* Dean and Prof. of Law, Faculty of Law, Chulalongkorn University; former CDA member and secretary to the Drafting and Scrutiny Committee of the CDA; former member of the House Ad Hoc Committee on Constitutional Reform(1993-94); former member of the CDD

**Foreign expert, Faculty of Law, Chulalongkorn University; LLM-UBC/'92

Interview: Borwornsak Uwanno,(Sept. 23, 1998), Bangkok
.J. Horrigan, Local Government and Administration in Thailand: A Study of Institutions and Their Cultural Setting, (PhD, Political Science, Dept. of Government, Indiana University, 1959) [unpublished} 17-18.
Ibid at 19-20
Interview with Borwornsak Uwanno (Sept. 23, 1998) Bangkok.
Ibid at 21-22
Joseph Wright Jr., The Balancing Act: A History of Modern Thailand, Pacific Rim Press, Oakland Calif. 1991, p. 211
Ibid, p. 213
Ibid, p. 218
Ibid, p. 219
D. Morrell and Chai-anan Samudavanija Political Conflict in Thailand, Reform, Reaction, Revolution. Cambridge, Mass.: Oelgeschlager, Gunn & Hain, Publishers, Inc., 1982, p. 102-105
Wright, supra at. p. 221
Ibid, p. 229
Ibid, p. 230
Morell and Chai-anan, supra at p. 275
Wright supra at pp. 240-254
Ibid, p. 257-58
Ibid. p. 259
Ibid. p. 260
Prof. Dr. Borwornsak Uwanno, Interview, Sept. 23, 1998
Wright, supra at p. 262
see Chai-anan Samudavanija, The Thai Young Turks (Singpore: The Institute of Southeast Asian Studies, 1982) p.2
Wright, supra at p. 262
Ibid, p. 323
Interview Borwornsak Uwanno, (Sept. 25, 1998) Bangkok.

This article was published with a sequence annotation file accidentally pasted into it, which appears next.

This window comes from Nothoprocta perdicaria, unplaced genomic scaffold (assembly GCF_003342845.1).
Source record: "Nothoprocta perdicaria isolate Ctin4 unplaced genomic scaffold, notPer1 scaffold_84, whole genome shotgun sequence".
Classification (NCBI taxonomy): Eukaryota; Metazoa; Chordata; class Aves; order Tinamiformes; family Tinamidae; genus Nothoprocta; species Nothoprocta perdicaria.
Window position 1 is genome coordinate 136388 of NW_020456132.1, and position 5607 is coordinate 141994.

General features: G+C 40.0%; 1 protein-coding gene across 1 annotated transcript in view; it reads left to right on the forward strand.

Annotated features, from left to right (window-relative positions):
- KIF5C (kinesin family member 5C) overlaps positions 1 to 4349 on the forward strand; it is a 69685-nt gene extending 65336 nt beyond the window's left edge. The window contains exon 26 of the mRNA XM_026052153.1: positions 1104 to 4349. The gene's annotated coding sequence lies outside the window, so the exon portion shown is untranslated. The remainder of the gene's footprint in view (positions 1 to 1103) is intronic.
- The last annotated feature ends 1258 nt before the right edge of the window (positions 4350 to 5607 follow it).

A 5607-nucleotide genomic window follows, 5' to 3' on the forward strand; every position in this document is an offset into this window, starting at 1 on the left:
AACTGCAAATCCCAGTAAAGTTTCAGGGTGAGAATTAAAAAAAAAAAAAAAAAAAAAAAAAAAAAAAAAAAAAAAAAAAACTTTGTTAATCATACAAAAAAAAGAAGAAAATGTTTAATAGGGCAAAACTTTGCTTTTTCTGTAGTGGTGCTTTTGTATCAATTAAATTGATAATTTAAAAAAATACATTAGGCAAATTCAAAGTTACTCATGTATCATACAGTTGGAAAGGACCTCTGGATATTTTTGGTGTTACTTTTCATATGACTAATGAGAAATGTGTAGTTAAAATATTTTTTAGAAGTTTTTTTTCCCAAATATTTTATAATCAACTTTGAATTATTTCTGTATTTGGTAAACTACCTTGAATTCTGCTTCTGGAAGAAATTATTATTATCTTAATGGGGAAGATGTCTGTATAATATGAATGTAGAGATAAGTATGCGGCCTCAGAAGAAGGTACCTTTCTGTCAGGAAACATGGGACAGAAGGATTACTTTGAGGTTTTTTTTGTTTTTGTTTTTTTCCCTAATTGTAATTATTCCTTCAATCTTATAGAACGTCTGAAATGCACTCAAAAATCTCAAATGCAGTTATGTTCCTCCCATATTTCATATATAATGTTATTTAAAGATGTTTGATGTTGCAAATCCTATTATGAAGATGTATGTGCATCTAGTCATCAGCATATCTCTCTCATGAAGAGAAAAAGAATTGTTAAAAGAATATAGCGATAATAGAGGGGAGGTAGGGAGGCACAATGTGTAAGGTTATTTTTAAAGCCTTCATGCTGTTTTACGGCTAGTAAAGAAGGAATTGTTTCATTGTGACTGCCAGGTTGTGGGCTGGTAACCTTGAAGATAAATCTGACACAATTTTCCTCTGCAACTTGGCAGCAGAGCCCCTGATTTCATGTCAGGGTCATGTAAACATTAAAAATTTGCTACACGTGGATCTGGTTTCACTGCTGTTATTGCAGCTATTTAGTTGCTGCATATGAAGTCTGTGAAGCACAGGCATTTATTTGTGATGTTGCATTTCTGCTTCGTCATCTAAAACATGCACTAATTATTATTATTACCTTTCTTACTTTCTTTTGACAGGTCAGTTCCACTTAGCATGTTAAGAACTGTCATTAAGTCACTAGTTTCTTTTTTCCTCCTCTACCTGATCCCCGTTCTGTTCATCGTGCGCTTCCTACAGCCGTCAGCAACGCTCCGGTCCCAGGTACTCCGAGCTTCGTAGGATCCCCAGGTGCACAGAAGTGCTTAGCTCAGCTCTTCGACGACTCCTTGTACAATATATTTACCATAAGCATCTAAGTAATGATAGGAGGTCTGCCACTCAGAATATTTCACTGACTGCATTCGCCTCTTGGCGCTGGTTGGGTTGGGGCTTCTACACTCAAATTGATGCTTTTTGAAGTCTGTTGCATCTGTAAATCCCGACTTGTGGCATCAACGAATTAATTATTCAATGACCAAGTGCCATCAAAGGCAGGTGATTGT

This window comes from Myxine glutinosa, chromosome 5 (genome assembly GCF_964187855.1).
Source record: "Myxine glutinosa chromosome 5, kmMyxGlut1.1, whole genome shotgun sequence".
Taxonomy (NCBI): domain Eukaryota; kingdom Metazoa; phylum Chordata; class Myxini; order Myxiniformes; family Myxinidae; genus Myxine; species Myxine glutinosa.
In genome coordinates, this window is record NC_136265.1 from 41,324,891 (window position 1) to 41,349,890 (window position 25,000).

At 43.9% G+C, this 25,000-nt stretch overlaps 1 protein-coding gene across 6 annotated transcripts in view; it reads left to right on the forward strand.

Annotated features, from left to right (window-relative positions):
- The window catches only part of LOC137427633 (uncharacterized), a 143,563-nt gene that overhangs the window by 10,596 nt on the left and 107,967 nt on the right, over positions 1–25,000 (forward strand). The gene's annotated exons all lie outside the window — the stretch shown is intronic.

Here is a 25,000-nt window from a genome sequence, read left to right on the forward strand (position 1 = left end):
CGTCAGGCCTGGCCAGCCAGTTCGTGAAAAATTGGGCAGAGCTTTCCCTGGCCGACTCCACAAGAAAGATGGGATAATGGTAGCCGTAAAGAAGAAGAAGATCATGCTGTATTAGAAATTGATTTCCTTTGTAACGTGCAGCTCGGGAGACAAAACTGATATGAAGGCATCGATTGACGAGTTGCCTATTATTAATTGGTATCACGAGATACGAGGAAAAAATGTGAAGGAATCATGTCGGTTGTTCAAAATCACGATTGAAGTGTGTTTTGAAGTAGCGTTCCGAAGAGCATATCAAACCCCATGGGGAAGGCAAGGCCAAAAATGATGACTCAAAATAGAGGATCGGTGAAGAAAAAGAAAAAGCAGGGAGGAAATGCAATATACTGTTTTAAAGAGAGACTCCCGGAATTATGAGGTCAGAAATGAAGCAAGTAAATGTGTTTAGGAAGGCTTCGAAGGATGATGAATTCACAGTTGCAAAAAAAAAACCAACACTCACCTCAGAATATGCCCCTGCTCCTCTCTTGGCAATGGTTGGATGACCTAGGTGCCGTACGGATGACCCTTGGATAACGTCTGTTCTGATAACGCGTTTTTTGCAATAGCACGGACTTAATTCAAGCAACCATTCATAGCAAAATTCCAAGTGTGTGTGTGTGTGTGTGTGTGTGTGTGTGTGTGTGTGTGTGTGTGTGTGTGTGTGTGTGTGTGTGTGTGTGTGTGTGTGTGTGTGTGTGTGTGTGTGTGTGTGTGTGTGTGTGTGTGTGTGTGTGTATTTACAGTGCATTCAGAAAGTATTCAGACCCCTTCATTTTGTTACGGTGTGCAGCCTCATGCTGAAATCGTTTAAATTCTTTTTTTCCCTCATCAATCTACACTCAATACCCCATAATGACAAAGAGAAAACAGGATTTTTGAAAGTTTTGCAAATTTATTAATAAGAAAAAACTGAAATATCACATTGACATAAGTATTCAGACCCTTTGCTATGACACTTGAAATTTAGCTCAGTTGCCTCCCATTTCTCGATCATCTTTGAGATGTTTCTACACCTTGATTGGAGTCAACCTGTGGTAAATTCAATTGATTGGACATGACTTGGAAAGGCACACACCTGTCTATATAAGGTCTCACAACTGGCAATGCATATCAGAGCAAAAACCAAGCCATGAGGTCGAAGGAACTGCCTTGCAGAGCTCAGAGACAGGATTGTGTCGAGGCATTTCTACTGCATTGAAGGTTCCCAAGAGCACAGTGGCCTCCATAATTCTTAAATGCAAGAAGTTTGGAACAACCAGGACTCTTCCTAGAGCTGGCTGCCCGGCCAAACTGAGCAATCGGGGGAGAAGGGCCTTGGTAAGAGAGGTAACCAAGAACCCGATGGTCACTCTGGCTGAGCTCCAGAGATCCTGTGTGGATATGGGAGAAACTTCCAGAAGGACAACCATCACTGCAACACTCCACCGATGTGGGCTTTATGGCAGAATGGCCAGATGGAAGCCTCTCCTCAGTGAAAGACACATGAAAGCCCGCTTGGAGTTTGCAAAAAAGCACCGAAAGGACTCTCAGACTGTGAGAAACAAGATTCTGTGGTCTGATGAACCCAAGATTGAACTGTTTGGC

Borwornsak Uwanno, Interview on Sept. 24th, 1998.
S.R. Christensen and A. Siamwalla, Beyond Patronage: Task for the Thai State, a paper prepared for the Thailand Development Research Institute, Dec., 1993, p. 32
Interview: Borwornsak Uwanno (Sept. 24, 1998), Bangkok.
Christensen and Siamwalla,supra at p. 33.
Borwornsak Uwanno, supra.
Christiensen and Siamwalla, supra. at p.36
Uwanno, supra
Christensen and Siamwalla, supra. at pl 56
Uwanno, supra
Prudisan Jumbala, Thailand: Constitutional Reform Amidst Economic Crisis, Southeast Asian Affairs, Singapore, 1998, 269.
Ibid at 271.
Ibid at 273
Ibid at 274
Ibid at 275
Ibid at 276
Interview: B. Uwanno, (Sept. 29,1998) Bangkok.
The Constitution of the Kingdom of Thailand , Government Gazette, Vol. 114, Part 55a, Section 185-86, 11 Oct. B.E.2540 (1997) ( hereinafter The New Constitution)
Interview, Uwanno, supra at (Sept.29, 1998) Bangkok.
Jumbala, supra at p. 276.
Ibid at p. 277
Ibid at pp.280-284
Interview: Borwornsak Uwanno (Sept.29, 1998) Bangkok.